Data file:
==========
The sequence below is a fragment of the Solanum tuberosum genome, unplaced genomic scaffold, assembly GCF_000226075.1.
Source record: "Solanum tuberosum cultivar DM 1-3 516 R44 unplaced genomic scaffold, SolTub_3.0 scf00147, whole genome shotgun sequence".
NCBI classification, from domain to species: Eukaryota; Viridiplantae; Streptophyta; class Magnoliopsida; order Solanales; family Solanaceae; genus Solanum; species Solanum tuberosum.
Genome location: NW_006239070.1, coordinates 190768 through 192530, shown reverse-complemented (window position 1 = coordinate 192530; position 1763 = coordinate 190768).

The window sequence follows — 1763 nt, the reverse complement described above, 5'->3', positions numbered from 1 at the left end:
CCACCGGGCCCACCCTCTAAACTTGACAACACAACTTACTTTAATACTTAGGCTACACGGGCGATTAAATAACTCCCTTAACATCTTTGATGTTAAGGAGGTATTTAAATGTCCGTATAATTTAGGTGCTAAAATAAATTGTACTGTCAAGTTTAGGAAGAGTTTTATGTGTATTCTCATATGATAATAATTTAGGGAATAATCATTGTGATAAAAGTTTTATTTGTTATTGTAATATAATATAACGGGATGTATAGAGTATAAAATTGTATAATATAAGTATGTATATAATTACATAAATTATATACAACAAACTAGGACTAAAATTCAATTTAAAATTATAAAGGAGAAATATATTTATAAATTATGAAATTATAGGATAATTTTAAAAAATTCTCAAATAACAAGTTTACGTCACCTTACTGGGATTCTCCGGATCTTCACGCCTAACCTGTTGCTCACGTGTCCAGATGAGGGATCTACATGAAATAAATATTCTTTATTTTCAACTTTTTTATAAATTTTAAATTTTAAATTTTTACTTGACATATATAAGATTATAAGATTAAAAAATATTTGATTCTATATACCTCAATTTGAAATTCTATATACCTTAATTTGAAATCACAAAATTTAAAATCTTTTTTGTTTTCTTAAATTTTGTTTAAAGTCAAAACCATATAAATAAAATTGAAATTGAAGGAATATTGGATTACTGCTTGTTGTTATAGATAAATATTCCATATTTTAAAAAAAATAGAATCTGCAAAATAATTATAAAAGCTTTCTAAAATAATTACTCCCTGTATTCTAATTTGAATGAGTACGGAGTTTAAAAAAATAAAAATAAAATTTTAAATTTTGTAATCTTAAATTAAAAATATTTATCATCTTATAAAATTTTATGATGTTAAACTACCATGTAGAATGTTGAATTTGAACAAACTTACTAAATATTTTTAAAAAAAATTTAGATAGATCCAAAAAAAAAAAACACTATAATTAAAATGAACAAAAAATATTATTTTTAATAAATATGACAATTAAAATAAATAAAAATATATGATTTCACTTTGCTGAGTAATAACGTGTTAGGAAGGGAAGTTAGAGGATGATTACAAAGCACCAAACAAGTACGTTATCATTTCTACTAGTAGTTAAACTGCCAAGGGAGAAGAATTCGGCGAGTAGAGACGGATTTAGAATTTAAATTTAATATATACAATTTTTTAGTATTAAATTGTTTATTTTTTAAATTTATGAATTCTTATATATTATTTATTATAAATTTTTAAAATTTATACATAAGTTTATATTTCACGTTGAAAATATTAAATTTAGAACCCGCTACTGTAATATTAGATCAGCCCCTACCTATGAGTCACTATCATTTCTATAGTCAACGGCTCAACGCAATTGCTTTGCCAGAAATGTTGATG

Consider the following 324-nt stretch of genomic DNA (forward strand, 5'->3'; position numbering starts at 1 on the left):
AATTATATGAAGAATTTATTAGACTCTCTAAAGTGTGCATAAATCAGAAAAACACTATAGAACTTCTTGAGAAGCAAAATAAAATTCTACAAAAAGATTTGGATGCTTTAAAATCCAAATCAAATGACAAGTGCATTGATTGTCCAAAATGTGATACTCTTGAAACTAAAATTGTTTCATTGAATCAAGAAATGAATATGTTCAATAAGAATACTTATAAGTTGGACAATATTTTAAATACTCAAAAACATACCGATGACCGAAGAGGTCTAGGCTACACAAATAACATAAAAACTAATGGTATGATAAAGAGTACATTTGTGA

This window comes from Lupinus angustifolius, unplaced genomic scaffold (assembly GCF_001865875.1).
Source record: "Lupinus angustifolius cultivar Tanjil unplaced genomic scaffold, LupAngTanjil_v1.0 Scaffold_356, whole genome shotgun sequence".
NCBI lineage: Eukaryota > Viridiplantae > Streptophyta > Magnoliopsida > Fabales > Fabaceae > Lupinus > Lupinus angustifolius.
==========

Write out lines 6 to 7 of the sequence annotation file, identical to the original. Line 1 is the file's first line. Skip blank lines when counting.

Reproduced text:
CCACCGGGCCCACCCTCTAAACTTGACAACACAACTTACTTTAATACTTAGGCTACACGGGCGATTAAATAACTCCCTTAACATCTTTGATGTTAAGGAGGTATTTAAATGTCCGTATAATTTAGGTGCTAAAATAAATTGTACTGTCAAGTTTAGGAAGAGTTTTATGTGTATTCTCATATGATAATAATTTAGGGAATAATCATTGTGATAAAAGTTTTATTTGTTATTGTAATATAATATAACGGGATGTATAGAGTATAAAATTGTATAATATAAGTATGTATATAATTACATAAATTATATACAACAAACTAGGACTAAAATTCAATTTAAAATTATAAAGGAGAAATATATTTATAAATTATGAAATTATAGGATAATTTTAAAAAATTCTCAAATAACAAGTTTACGTCACCTTACTGGGATTCTCCGGATCTTCACGCCTAACCTGTTGCTCACGTGTCCAGATGAGGGATCTACATGAAATAAATATTCTTTATTTTCAACTTTTTTATAAATTTTAAATTTTAAATTTTTACTTGACATATATAAGATTATAAGATTAAAAAATATTTGATTCTATATACCTCAATTTGAAATTCTATATACCTTAATTTGAAATCACAAAATTTAAAATCTTTTTTGTTTTCTTAAATTTTGTTTAAAGTCAAAACCATATAAATAAAATTGAAATTGAAGGAATATTGGATTACTGCTTGTTGTTATAGATAAATATTCCATATTTTAAAAAAAATAGAATCTGCAAAATAATTATAAAAGCTTTCTAAAATAATTACTCCCTGTATTCTAATTTGAATGAGTACGGAGTTTAAAAAAATAAAAATAAAATTTTAAATTTTGTAATCTTAAATTAAAAATATTTATCATCTTATAAAATTTTATGATGTTAAACTACCATGTAGAATGTTGAATTTGAACAAACTTACTAAATATTTTTAAAAAAAATTTAGATAGATCCAAAAAAAAAAAACACTATAATTAAAATGAACAAAAAATATTATTTTTAATAAATATGACAATTAAAATAAATAAAAATATATGATTTCACTTTGCTGAGTAATAACGTGTTAGGAAGGGAAGTTAGAGGATGATTACAAAGCACCAAACAAGTACGTTATCATTTCTACTAGTAGTTAAACTGCCAAGGGAGAAGAATTCGGCGAGTAGAGACGGATTTAGAATTTAAATTTAATATATACAATTTTTTAGTATTAAATTGTTTATTTTTTAAATTTATGAATTCTTATATATTATTTATTATAAATTTTTAAAATTTATACATAAGTTTATATTTCACGTTGAAAATATTAAATTTAGAACCCGCTACTGTAATATTAGATCAGCCCCTACCTATGAGTCACTATCATTTCTATAGTCAACGGCTCAACGCAATTGCTTTGCCAGAAATGTTGATG

Consider the following 324-nt stretch of genomic DNA (forward strand, 5'->3'; position numbering starts at 1 on the left):